By Ian McKendrick and Charlie Kimber
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Oxford Mini strike shows appetite to fight over pay

A strike forced bosses to make a serious offer — but almost half of the workers thought they could have won more and wanted to keep striking
Issue 2807
BMW Mini workers on the picket line, one wears a high vis vest, two others wave red Unite union flags

Oxford Mini workers on the picket line (Picture: Shaun Doherty)

The recent strike by Rudolph & Hellman workers at the Oxford Mini plant has shown how some sections of workers want to see a real fight over pay and other issues.

A single strike day forced the company grudgingly into a new and much more serious pay offer. Bosses put forward an increase of 19 percent over two years plus a 2 percent bonus. Unite union general secretary Sharon Graham said it was “a brilliant win”.

Certainly that figure is far more than most people are getting at the moment. It almost matches the present RPI rate of inflation. When workers started the pay campaign, day shift workers were on £10.30 per hour, equating to £20,888 a year. This will increase to £24,336 immediately and then to £24,944 from 1 January 2023.

But the account on the national Unite website doesn’t tell you that the deal was only very narrowly accepted—by 111 votes to 102. Nearly half of the workers thought they could have won more and wanted to keep striking.

The local union newsletter to members does include the ballot figures. It says, “This result is enough to settle some of the pay issues. But Unite recognises this result leaves a large number of members feeling that the company could have done better.”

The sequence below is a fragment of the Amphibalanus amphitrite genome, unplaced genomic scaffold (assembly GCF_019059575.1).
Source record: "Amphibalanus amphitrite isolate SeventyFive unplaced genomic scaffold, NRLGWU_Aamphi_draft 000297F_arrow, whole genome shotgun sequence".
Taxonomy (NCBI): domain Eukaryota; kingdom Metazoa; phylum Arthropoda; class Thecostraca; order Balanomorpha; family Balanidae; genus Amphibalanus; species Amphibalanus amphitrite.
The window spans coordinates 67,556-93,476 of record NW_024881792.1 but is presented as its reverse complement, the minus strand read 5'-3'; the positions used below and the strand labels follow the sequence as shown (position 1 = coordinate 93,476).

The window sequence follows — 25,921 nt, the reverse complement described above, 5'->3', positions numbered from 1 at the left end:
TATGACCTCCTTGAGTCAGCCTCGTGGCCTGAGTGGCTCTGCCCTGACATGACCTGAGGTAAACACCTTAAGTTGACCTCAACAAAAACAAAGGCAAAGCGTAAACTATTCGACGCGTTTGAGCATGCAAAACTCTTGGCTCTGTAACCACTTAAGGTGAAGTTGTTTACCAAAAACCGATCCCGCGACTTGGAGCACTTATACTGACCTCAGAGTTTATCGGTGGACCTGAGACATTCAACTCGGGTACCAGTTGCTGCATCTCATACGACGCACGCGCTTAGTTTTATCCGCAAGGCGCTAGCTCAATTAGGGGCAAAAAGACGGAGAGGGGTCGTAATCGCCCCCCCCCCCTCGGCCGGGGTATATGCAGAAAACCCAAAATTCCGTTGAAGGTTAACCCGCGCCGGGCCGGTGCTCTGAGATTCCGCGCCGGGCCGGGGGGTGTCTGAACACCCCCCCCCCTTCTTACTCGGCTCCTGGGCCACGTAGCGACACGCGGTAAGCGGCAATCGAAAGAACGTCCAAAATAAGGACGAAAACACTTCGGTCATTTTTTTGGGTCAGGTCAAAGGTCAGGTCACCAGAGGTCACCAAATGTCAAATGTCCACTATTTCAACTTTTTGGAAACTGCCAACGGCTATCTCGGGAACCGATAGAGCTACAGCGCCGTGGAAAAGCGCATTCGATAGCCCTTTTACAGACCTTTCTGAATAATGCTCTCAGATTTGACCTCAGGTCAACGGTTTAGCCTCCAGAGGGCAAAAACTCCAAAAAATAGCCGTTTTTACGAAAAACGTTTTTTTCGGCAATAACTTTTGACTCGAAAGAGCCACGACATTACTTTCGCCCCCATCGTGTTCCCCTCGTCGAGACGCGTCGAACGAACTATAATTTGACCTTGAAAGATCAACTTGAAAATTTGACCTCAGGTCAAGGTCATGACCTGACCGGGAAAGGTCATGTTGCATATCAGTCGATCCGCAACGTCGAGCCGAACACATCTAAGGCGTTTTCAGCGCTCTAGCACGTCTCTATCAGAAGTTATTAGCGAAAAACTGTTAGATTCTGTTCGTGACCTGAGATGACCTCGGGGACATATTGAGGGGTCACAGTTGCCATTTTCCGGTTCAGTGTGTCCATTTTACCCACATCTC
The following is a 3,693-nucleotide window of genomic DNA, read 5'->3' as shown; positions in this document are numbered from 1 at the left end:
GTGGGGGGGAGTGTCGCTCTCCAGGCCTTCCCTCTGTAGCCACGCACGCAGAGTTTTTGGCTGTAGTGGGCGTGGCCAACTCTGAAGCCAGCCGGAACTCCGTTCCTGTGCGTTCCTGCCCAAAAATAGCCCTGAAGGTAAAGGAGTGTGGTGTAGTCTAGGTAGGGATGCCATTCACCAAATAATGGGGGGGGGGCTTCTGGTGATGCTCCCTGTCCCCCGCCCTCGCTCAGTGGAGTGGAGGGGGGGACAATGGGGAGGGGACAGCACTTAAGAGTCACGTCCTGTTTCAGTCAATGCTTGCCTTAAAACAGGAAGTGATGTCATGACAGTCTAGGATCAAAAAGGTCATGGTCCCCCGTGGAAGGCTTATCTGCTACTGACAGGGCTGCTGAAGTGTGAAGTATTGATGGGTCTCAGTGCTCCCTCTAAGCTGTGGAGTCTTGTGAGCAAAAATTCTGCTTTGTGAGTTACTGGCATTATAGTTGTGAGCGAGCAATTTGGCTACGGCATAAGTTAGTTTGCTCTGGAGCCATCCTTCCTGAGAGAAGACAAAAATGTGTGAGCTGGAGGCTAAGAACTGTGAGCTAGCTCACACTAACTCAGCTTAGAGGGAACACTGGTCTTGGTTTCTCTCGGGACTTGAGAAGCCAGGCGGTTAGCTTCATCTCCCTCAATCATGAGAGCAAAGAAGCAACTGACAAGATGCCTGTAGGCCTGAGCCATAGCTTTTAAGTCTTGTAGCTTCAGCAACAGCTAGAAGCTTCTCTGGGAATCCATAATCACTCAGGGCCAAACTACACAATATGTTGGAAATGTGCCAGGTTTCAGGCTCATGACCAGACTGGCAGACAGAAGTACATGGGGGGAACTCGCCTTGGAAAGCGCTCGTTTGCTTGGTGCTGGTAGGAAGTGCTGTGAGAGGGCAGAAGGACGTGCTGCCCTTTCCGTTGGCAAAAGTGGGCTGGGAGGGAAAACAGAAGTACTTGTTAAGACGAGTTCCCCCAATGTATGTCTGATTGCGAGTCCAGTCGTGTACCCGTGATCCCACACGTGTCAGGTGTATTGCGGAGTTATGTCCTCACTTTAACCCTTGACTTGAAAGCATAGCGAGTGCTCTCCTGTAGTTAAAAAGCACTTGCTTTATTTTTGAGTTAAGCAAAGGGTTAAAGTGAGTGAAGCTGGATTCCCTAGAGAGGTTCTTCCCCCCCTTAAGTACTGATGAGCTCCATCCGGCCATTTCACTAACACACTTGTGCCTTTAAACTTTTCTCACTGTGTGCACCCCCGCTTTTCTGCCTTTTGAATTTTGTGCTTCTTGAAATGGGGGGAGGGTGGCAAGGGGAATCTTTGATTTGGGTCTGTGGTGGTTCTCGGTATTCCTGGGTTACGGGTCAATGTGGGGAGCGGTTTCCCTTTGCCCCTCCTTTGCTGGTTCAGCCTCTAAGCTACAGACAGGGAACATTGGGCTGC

Why was it close? Like many deals, the headline figure did not apply to everyone. One department where there is no union rep is less organised, and bosses offered them less. But the issues that sparked most anger were the lack of sick pay and probationary pay rates which mean that workers are paid £1 an hour less than the usual rate.

The local union says, “Workers must now continue the fight for an improvement to probationary rates, as this practice creates a two-tier workforce that divides workers whilst providing the company with cheap labour and bigger profits.”

The pay campaign was hard fought. One leading union rep told Socialist Worker, “From day one the company pleaded poverty and gave no less than four ‘final’ offers—five if you include the final settlement.

“At every turn the company used anti-union tactics like trying to discredit the union subscription rates, telling workers they don’t need a third party to speak for them and using an overtime blacklist for those workers who struck.

“On top of this the company regularly circulated internal communications to workers stating the union had agreed to terms or offers made. The reality was the union and its reps hadn’t agreed anything and was steadfast in the position of delivering on an inflation-busting pay rise to keep up with the cost of living crisis.”

Unite officer Scott Kemp and organiser Lewis Norton engaged in an 18-month campaign at the Oxford Cowley Mini plant. It focused on Rudolph & Hellmann to stem the race to the bottom and re-establish a trade union culture within the contracted workforce.

Membership grew by 130 percent and the shop stewards have doubled following the dispute. Action is the way to fight to defend working class living conditions. And the battle has to continue until there are genuine gains.

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